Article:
A cardiopulmonary exercise tolerance test utilizing the Bruce protocol was performed as part of his baseline assessment. He was able to exercise for 3 minutes. His peak HR, O2, and respiratory exchange ratio were 107 bpm, 17.2 mL O2 ∙ kg−1 ∙ min−1, and 1.38, respectively. The exercise ECG revealed no abnormalities, and he denied experiencing any angina-related symptoms. Therefore, he was cleared to begin CR and was instructed to start increasing the duration of his daily walks on non-CR days.
A goal was established for Mr. Case Study-CABGS to increase his daily walking time by 5 minutes each week until he is walking for 30 minutes on nearly all his non-CR days. It was also recommended that he log his activity daily so that it can be reviewed periodically with the CR staff to assess adherence to exercise.
The first session of CR is intended to familiarize the participant with the program, identify goals and objectives, and initiate an individualized exercise training regimen. In consultation with the CR case manager, the following goals for CR were identified for Mr. Case Study-CABGS:
Improve aerobic fitness and strength.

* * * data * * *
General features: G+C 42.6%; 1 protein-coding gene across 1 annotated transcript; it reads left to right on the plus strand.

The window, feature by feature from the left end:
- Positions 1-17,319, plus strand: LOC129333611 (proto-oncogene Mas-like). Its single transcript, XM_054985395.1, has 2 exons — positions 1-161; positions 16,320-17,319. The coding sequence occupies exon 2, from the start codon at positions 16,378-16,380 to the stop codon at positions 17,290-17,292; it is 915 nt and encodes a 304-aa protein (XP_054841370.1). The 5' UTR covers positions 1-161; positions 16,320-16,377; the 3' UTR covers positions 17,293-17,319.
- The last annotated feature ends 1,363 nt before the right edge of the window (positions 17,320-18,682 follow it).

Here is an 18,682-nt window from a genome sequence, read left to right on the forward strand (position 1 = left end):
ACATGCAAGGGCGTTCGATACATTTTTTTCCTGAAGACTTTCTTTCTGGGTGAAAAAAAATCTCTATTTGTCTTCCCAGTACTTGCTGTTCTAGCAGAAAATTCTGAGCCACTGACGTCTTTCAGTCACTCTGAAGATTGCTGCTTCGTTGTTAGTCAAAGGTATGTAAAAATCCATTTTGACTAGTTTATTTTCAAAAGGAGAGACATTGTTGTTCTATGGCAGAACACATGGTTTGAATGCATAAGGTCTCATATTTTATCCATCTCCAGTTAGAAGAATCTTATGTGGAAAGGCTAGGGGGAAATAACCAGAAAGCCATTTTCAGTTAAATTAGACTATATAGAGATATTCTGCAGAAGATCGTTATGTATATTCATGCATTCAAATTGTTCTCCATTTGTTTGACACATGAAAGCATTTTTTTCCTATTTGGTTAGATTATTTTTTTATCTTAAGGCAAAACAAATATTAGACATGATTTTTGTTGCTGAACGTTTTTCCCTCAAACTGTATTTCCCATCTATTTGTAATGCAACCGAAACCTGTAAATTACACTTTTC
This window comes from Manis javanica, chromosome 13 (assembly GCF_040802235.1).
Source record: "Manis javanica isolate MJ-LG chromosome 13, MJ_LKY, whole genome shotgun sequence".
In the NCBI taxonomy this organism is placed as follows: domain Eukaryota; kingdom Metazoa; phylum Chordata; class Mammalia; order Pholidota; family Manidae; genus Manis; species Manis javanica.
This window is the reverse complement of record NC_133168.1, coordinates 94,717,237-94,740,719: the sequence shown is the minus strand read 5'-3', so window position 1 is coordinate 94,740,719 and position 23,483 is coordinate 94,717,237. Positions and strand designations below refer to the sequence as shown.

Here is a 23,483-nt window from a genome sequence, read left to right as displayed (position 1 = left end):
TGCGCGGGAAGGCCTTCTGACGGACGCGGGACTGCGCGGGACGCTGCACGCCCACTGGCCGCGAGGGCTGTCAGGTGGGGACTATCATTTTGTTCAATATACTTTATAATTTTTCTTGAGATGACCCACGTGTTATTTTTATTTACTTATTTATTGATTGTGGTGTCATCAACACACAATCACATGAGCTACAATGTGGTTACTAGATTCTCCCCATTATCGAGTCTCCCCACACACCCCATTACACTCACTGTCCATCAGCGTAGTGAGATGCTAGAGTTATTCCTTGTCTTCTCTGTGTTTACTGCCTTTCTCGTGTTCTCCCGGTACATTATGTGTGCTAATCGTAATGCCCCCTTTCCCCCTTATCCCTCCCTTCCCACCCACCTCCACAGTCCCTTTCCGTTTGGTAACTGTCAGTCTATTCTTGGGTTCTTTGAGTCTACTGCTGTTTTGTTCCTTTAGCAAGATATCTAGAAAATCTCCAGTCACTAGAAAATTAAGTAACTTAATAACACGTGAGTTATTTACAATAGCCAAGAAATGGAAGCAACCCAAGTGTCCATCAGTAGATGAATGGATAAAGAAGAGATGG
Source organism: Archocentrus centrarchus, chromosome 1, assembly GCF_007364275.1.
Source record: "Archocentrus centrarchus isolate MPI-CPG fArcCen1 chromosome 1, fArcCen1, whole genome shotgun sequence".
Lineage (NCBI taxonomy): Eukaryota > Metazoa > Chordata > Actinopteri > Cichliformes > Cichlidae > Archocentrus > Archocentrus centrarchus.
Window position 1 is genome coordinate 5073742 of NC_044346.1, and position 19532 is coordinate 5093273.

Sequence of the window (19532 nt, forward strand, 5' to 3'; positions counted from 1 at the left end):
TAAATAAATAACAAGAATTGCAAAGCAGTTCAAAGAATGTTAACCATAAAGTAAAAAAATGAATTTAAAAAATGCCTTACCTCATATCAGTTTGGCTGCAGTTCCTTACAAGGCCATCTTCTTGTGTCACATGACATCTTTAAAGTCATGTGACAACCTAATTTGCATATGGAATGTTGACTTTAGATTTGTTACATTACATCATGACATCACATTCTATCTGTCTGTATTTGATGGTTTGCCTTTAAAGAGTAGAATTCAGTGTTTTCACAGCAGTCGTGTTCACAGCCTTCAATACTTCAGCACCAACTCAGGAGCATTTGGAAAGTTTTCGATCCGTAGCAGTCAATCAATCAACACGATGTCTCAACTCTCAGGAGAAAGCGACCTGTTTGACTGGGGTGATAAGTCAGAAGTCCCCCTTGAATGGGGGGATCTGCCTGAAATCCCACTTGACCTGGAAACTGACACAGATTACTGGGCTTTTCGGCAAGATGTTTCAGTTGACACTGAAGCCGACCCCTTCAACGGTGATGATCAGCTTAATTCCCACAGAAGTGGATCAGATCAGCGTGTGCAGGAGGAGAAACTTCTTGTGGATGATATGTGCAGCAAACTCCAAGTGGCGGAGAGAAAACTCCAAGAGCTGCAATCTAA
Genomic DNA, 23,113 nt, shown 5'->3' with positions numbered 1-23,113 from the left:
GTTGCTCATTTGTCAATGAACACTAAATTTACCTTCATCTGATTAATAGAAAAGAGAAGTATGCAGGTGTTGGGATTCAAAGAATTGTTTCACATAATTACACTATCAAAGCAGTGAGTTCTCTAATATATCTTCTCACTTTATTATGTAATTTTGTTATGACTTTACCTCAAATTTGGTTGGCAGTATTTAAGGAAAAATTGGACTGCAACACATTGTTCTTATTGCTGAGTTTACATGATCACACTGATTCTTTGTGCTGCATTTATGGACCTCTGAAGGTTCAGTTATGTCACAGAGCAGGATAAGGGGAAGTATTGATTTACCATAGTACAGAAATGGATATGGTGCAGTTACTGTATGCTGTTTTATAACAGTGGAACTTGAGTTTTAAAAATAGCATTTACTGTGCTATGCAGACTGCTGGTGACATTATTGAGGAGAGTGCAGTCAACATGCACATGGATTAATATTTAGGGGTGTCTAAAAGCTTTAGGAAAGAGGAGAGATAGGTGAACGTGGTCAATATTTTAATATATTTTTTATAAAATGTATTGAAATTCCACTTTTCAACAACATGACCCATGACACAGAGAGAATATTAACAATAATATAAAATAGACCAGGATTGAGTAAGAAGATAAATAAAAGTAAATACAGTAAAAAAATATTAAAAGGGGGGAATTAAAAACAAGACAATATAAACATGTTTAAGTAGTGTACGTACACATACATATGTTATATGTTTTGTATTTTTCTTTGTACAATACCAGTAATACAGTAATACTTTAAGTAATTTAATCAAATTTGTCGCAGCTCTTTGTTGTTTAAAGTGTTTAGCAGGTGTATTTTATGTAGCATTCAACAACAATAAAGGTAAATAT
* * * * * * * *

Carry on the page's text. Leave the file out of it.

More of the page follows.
Lower HbA1C value.
Lower triglycerides and raise HDL-cholesterol.
A primary goal of the exercise prescription, along with improve aerobic fitness, is to maximize caloric expenditure to promote weight loss (2). Consequently, non–weight-supported exercise is prioritized. Additionally, a dual-action cycle ergometer is selected as an exercise modality because it allows for an upper body activity as he continues to recover from his sternotomy. Table 10.3 has specific information for exercise sessions 1, 3, and 6. Additionally, we tracked his caloric expenditure utilizing the “on-board” displays for the exercise equipment. Caloric expenditure estimates for sessions 1, 3, and 6 were 160, 205, and 230 calories, respectively.
Cardiac Rehabilitation Exercise Training Summary for Mr. Case Study-CABGS
BP (mm Hg)
Combined Arm/Leg Cycle Time/HR